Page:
Like most computer languages, SQL includes the capability to perform functions on data. However, each database vendor has implemented their own set of functions. Not only does each vendor choose which functions they will support, different vendors implement the same functionality using different syntax! This basically means that as soon as you open the door to functions, your database code stops being portable. For traditional database applications, that is less of an issue, but for web-based applications using tools like PHP, it means that the SQL functions you embedded in your web application will break when you move from MySQL to Oracle or to SQL-Server. To make matters worse, SQL functions often provide significant performance gains for all sorts of database manipulation, particularly in the case of web applications.

So what’s a we should to do? My advice is to use functions anywhere you can produce a measurable performance gain and document thoroughly what database the SQL was intended to work with. As we’ll talk about in a future column, moving any function-oriented code to a database stored procedure and essentially “black-boxing” it is an excellent approach — this lets the DBA rewrite the stored procedures for optimal performance — but some databases do not support stored procedures, so this is not a perfect solution. There are a number of functions that are available in a wide range of databases, so you can usually get the functionality you need as long as the functions are not too exotic.

There are four basic types of functions –

1) Numeric functions – for statistical, trigonometric, and other mathematical operations,
2) Text functions – for formatting and manipulating text values,
3) Time/date functions – used to parse date values as well as manipulate the date itself, and
4) System functions – for returning database-specific information (such as a username).

How do you know what functions your database supports? Unfortunately, the only reliable way is to check the documentation. As a general rule of thumb, the more a database costs (or the more widely it is used for open source databases), the more functions it supports. Functions open up a huge range of additional functionality for SQL developers, but at the cost of portability between database platforms. However, functions provide improved functionality and performance for data-intensive applications.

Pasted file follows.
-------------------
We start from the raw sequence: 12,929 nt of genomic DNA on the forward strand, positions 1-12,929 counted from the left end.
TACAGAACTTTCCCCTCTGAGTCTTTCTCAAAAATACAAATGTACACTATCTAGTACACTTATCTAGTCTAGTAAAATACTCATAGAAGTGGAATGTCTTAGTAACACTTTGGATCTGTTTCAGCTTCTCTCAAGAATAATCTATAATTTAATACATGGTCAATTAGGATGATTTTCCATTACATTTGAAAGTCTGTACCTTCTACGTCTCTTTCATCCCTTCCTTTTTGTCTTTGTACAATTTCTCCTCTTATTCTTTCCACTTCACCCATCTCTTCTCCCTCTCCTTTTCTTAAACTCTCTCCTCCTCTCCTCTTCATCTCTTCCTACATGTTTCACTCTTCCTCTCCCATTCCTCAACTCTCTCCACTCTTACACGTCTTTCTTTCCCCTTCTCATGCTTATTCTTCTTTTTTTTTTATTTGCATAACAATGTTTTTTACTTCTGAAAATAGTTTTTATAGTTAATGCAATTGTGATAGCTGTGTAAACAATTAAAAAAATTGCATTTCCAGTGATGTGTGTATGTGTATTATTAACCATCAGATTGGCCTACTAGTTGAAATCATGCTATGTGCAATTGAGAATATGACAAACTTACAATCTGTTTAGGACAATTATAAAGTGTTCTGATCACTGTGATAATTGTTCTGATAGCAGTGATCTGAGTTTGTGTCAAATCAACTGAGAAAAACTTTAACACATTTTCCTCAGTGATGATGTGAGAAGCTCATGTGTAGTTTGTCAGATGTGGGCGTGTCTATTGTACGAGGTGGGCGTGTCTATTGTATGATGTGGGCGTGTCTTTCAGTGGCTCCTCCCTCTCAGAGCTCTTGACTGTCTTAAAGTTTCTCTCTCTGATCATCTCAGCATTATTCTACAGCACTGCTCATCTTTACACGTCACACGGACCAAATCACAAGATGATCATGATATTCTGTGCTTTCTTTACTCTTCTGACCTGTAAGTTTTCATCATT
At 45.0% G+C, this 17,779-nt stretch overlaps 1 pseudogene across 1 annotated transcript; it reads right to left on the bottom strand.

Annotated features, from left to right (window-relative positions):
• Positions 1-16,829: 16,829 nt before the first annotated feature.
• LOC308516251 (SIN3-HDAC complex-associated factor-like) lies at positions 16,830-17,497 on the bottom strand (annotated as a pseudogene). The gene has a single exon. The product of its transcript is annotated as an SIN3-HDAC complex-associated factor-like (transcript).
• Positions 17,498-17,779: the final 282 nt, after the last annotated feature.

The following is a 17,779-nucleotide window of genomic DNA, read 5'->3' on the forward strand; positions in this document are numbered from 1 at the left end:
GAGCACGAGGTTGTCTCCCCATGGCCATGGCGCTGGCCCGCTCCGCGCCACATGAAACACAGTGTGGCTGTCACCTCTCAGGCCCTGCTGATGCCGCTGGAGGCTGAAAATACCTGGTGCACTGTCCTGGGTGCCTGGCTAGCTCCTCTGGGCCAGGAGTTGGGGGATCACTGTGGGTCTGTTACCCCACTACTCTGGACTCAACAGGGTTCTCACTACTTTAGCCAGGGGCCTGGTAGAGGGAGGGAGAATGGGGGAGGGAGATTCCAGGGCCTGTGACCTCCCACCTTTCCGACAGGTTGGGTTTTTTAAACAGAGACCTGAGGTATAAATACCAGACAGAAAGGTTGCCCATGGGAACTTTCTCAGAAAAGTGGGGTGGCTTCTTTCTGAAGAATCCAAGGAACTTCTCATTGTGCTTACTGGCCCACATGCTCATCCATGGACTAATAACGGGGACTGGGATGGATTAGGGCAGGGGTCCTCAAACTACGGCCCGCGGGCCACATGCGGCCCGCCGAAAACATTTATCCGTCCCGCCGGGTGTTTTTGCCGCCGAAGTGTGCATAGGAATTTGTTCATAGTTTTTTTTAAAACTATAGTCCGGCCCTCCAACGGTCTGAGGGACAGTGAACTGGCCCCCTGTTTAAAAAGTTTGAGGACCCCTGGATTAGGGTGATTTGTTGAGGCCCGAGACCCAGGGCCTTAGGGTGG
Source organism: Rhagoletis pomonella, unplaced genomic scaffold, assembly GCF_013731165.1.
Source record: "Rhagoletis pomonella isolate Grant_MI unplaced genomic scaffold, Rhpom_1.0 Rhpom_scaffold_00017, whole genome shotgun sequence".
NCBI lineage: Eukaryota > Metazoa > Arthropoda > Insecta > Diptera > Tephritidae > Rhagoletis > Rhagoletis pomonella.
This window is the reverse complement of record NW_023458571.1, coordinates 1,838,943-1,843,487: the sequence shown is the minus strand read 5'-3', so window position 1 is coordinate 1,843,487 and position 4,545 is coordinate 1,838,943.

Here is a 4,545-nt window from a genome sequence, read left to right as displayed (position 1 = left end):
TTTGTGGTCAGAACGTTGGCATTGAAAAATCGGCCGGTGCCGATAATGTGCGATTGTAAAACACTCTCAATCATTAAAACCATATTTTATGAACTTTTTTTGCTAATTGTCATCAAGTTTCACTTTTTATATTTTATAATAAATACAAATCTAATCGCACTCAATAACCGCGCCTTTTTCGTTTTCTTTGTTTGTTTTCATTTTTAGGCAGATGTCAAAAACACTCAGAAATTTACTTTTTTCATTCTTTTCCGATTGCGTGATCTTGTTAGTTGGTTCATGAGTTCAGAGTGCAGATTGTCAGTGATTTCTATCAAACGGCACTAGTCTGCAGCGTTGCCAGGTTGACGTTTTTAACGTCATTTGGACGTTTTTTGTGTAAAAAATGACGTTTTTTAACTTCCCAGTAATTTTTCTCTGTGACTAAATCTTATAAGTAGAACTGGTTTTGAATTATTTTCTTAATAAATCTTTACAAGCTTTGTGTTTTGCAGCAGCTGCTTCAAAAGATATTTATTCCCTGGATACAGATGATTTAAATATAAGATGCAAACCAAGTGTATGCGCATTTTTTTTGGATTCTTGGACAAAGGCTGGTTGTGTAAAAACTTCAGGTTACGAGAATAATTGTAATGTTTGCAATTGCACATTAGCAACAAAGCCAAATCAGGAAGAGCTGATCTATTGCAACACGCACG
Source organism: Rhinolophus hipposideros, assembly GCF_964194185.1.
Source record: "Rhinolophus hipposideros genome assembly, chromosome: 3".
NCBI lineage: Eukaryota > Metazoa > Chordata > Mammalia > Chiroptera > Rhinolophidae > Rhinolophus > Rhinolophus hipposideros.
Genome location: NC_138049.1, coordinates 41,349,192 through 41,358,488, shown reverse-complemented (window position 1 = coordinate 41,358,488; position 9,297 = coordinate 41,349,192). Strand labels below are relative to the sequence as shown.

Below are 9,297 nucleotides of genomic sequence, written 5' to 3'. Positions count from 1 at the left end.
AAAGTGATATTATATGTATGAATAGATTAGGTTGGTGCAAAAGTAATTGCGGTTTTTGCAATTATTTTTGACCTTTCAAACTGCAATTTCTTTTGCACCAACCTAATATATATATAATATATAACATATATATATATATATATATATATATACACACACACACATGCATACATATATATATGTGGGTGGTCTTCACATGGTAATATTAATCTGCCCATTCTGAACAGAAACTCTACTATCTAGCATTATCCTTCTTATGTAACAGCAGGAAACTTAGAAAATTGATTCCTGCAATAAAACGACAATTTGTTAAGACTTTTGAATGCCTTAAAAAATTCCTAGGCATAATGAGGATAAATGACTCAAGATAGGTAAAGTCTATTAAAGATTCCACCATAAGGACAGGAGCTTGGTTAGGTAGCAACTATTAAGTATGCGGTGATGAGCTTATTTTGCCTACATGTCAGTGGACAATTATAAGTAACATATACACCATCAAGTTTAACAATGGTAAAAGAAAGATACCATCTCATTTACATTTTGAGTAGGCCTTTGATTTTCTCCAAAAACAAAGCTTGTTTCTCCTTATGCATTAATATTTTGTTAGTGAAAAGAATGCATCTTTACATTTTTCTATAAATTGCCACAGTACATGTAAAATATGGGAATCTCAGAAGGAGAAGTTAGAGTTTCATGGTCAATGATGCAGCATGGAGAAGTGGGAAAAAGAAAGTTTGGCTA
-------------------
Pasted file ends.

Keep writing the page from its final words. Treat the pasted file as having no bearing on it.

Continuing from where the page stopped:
How to use functions?

Functions in SQL are typically used in WHERE clauses, though they generally can be used anywhere you’d use a field name or value. One of the easiest ways to learn functions is to see a few in action. We’ll start with a SELECT statement to find names longer than 12 characters…

Step(1) Create Table – student –

mysql> use SQL_function;
Database changed
mysql> show tables;
Empty set (0.00 sec)

mysql> CREATE TABLE student ( name varchar(40) );

Query OK, 0 rows affected (0.00 sec)
mysql>

mysql> show tables;
+————————+
| Tables_in_SQL_function |
+————————+
| student |
+————————+
1 row in set (0.00 sec)

mysql> desc student;
+——-+————-+——+—–+———+——-+
| Field | Type | Null | Key | Default | Extra |
+——-+————-+——+—–+———+——-+
| name | varchar(40) | YES | | NULL | |
+——-+————-+——+—–+———+——-+
1 row in set (0.00 sec)

Step(2) INSERT Few records in student table –

mysql> INSERT INTO student VALUES(‘Arun Bagul’);
Query OK, 1 row affected (0.00 sec)

mysql> INSERT INTO student VALUES(‘Sri madhanvan’);
Query OK, 1 row affected (0.00 sec)

mysql> INSERT INTO student VALUES(‘Hari madhanvan’);
Query OK, 1 row affected (0.00 sec)

mysql> SELECT name FROM student;
+—————-+
| name |
+—————-+
| Arun Bagul |
| Sri madhanvan |
| Hari madhanvan |
+—————-+
3 rows in set (0.00 sec)

mysql>

Step(3) Use functions in WHERE clause –

mysql> SELECT name FROM student WHERE length(name) > 12 ;
+—————-+
| name |
+—————-+
| Sri madhanvan |
| Hari madhanvan |
+—————-+
2 rows in set (0.00 sec)

mysql>

Thank you,
Arun Bagul

(0) Comments    Read More   
Jul
09
Posted on 09-07-2007
Filed Under (WHM/Cpanel) by Arun Bagul

Introduction – After fresh installation of cPanel server, Whenever I have tried to start MySQL server, it has failed to start due to unknown reason. This is really crazy problem on cPanel!. Even you upgrade MySQL from 4.0 to latest 5.x version, MySQL server simply failed to start!! You will not find any thing in log file ie ” /var/log/mysql.log“. I have tried so many thing to find out the reason of failure. If you try this cPanel /scripts/mysqlup –force command still it won’t help you.

What is the Solution?

The solution to this crazy problem is to remove or comment out the “basedir=/var/lib” line from my.cnf configuration file of MySQL server.

root@cpanel.arunbagul:~# cat /etc/my.cnf
[mysqld]
datadir=/var/lib/mysql
socket=/var/lib/mysql/mysql.sock

[mysql.server]
user=mysql
basedir=/var/lib

[mysqld_safe]
err-log=/var/log/mysqld.log
pid-file=/var/run/mysqld/mysqld.pid
root@server42 [/var/lib]#

root@cpanel.arunbagul:~#

** Finally the /etc/my.cnf file looks like –

root@cpanel.arunbagul:~# cat /etc/my.cnf
[mysqld]
datadir=/var/lib/mysql
socket=/var/lib/mysql/mysql.sock

[mysql.server]
user=mysql

[mysqld_safe]
err-log=/var/log/mysqld.log
pid-file=/var/run/mysqld/mysqld.pid

root@cpanel.arunbagul:~#

** Now you can start your MySQL server on cPanel server!!

Cheers,

Arun Bagul

(0) Comments    Read More   

www.flickr.com
arunbagul's photos More of arunbagul's photos
Get Adobe Flash player
-->